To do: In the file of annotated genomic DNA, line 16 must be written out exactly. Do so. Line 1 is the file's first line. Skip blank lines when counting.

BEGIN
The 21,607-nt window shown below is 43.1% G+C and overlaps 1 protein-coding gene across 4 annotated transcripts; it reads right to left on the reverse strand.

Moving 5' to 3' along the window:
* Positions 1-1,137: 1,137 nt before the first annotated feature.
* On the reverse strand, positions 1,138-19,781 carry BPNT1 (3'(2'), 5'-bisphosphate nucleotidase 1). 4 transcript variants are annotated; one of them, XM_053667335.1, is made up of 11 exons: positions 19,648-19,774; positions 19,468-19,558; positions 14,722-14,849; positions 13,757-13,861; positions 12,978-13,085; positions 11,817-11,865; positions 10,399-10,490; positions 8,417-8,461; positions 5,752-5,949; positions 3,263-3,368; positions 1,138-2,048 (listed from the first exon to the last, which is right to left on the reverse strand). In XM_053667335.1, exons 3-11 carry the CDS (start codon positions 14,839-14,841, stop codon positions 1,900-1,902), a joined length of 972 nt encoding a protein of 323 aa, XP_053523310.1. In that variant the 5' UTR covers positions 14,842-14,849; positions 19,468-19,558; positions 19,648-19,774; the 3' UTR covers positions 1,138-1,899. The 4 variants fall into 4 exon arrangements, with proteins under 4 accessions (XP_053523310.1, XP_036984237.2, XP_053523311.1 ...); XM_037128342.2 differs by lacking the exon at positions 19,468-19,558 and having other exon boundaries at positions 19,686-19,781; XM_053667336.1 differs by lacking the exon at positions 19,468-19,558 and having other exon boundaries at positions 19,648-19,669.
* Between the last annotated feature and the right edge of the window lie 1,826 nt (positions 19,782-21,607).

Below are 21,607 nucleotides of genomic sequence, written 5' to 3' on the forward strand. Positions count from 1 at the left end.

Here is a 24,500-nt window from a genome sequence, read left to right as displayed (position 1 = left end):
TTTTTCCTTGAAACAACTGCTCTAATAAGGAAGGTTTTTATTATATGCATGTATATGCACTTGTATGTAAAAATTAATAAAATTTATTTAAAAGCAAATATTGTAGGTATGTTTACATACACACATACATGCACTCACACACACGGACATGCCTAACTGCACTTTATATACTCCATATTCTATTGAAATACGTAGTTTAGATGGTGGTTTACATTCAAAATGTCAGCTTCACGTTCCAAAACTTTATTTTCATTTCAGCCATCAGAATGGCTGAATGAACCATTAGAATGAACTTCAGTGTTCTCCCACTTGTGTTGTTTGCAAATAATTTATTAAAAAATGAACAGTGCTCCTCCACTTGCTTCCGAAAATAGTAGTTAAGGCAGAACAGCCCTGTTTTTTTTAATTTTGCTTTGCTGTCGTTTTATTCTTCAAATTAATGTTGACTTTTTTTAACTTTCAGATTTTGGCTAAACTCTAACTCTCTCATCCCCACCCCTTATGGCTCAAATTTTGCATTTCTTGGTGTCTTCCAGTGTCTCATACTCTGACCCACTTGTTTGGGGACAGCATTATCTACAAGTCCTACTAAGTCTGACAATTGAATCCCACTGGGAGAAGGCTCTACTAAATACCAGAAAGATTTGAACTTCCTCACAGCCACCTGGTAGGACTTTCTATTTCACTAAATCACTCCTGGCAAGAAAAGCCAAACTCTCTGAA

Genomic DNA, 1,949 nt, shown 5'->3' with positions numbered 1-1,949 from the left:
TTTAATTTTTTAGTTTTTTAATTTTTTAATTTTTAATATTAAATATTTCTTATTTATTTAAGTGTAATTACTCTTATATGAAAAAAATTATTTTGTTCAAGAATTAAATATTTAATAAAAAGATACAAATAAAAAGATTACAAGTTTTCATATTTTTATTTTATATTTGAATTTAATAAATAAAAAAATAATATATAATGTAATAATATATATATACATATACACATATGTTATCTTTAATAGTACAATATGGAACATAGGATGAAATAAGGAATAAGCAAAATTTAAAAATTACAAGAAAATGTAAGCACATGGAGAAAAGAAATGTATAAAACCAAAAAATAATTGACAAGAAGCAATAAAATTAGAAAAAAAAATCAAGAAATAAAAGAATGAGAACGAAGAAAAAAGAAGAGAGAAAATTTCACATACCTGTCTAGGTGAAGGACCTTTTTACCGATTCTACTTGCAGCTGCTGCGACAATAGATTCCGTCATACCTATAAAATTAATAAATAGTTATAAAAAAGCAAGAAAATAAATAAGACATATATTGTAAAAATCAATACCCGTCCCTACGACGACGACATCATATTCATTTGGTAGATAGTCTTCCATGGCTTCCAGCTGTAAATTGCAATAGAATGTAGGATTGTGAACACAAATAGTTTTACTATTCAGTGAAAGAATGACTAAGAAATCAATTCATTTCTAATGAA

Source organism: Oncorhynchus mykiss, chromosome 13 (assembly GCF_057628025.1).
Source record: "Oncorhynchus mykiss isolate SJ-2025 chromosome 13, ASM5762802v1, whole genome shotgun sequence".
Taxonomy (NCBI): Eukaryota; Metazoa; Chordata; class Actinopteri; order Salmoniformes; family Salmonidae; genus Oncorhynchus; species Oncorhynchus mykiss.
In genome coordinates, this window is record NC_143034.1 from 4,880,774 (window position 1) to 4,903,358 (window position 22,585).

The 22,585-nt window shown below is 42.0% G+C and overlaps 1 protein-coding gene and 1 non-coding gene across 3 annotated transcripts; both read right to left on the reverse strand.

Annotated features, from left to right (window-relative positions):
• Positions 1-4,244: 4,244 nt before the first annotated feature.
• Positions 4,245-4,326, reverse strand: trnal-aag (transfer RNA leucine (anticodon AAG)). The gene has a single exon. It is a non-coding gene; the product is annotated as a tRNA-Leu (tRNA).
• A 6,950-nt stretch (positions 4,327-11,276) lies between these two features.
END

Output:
Annotated features, from left to right (window-relative positions):